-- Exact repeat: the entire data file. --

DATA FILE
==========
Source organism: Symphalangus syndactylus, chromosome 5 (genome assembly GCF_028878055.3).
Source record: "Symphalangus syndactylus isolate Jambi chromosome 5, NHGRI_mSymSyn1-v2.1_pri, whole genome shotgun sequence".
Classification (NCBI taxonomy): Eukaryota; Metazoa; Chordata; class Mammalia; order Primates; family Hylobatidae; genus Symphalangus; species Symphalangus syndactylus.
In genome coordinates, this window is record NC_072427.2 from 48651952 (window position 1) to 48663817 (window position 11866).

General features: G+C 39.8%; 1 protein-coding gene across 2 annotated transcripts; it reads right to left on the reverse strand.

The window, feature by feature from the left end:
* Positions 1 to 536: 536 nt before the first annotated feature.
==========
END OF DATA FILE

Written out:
Source organism: Symphalangus syndactylus, chromosome 5 (genome assembly GCF_028878055.3).
Source record: "Symphalangus syndactylus isolate Jambi chromosome 5, NHGRI_mSymSyn1-v2.1_pri, whole genome shotgun sequence".
Classification (NCBI taxonomy): Eukaryota; Metazoa; Chordata; class Mammalia; order Primates; family Hylobatidae; genus Symphalangus; species Symphalangus syndactylus.
In genome coordinates, this window is record NC_072427.2 from 48651952 (window position 1) to 48663817 (window position 11866).

General features: G+C 39.8%; 1 protein-coding gene across 2 annotated transcripts; it reads right to left on the reverse strand.

The window, feature by feature from the left end:
* Positions 1 to 536: 536 nt before the first annotated feature.